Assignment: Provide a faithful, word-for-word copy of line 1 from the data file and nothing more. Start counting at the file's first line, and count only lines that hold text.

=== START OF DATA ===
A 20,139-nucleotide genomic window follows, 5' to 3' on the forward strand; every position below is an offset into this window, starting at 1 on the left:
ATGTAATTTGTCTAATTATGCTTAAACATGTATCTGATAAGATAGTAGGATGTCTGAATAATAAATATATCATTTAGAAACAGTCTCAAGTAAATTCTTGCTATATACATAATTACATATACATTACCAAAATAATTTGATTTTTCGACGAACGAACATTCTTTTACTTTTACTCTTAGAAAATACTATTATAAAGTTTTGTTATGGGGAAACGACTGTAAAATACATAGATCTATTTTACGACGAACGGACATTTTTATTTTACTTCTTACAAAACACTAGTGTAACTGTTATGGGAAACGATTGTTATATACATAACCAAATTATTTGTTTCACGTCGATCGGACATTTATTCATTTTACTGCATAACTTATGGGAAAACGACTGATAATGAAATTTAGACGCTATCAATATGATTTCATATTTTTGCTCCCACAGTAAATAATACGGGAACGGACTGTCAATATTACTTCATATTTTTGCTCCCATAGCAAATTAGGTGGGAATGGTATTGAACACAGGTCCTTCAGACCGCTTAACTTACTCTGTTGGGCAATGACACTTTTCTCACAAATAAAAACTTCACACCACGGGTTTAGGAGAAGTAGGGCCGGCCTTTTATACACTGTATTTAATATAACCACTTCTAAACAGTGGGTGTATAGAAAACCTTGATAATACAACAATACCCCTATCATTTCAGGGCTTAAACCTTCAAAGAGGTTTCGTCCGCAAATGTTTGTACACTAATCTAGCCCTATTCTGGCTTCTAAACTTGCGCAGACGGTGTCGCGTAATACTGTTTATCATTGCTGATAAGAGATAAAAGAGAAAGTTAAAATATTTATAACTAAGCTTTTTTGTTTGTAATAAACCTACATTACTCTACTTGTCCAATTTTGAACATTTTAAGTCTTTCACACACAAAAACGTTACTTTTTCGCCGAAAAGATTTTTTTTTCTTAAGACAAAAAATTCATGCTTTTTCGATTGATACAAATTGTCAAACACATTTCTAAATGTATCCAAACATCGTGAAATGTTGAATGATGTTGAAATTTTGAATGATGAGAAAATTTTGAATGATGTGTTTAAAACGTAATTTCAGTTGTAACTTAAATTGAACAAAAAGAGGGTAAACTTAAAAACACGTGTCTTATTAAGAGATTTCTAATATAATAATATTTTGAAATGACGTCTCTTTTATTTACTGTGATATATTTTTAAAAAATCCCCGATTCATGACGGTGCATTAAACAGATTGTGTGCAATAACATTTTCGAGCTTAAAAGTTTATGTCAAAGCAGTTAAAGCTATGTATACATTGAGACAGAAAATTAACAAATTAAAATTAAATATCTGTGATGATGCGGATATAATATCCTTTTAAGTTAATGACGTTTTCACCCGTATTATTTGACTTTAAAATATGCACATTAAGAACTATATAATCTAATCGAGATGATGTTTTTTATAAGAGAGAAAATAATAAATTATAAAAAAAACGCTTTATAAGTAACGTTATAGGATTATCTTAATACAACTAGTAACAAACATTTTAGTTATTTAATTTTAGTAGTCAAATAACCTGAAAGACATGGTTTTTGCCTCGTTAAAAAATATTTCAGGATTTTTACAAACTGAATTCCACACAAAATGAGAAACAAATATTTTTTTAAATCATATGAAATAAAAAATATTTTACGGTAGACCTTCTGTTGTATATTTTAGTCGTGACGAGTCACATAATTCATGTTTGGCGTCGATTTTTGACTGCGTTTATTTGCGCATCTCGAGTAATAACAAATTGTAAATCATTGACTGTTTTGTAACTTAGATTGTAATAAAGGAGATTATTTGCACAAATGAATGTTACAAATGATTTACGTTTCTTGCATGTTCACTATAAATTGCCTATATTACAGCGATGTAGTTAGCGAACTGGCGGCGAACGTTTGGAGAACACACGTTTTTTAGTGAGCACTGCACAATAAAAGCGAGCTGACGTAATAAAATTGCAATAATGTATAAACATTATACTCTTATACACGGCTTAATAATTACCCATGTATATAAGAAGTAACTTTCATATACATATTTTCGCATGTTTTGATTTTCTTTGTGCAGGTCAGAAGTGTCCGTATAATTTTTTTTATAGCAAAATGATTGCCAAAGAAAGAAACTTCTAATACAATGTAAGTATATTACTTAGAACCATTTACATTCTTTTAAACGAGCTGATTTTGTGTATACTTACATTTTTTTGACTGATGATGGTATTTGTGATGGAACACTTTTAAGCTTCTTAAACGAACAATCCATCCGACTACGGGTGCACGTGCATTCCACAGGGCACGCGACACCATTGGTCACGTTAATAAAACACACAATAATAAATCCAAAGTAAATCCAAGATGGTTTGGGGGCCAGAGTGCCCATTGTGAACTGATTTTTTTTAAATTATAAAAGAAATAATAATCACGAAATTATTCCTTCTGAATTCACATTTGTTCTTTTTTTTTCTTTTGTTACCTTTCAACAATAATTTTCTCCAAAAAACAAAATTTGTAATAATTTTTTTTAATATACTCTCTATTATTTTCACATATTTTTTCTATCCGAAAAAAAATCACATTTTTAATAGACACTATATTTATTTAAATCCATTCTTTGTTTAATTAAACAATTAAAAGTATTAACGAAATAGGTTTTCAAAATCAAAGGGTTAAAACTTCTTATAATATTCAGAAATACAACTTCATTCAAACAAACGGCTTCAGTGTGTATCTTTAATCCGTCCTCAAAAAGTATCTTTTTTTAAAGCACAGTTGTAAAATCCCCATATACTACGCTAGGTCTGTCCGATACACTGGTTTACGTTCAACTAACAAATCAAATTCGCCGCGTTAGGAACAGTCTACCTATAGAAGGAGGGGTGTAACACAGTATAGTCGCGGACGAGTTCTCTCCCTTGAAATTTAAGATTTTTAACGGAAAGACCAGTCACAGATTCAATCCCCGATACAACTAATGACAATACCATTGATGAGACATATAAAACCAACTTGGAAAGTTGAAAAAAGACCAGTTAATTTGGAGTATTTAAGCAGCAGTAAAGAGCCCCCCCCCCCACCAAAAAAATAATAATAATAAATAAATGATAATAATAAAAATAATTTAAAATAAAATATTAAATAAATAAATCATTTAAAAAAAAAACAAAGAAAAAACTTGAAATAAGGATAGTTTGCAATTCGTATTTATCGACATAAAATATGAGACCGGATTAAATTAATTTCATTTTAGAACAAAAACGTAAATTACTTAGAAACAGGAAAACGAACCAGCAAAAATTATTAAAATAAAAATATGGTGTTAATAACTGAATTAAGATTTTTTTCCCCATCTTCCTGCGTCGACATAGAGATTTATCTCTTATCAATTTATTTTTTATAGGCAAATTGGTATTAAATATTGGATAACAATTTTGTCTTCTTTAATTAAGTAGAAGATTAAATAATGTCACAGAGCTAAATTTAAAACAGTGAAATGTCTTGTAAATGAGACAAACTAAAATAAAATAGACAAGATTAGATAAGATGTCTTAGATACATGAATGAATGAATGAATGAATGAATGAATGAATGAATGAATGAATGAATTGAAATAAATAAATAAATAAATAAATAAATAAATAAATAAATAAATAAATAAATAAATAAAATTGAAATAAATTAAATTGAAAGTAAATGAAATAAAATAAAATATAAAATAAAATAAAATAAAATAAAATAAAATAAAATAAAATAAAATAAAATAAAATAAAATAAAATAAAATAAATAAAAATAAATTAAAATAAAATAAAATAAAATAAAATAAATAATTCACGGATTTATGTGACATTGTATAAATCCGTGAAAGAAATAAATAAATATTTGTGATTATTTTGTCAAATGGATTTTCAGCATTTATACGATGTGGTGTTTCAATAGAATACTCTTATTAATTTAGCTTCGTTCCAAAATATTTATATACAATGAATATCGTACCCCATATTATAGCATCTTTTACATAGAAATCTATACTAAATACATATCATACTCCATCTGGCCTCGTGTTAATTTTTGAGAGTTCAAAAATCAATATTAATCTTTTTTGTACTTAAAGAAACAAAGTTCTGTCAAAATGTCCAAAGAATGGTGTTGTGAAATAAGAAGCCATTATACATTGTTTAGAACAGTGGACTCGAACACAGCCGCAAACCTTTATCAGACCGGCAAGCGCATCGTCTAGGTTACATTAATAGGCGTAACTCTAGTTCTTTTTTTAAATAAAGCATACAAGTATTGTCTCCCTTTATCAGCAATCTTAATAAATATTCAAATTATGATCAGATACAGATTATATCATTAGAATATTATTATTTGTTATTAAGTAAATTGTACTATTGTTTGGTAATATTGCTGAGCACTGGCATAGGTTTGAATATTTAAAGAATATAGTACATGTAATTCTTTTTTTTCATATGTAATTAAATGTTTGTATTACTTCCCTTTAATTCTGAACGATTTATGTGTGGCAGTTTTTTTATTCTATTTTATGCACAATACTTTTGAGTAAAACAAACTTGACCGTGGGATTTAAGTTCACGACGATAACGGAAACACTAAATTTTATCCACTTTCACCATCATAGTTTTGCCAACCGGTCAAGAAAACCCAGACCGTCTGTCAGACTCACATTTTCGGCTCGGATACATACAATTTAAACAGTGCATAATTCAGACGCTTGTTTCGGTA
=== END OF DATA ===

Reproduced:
A 20,139-nucleotide genomic window follows, 5' to 3' on the forward strand; every position below is an offset into this window, starting at 1 on the left: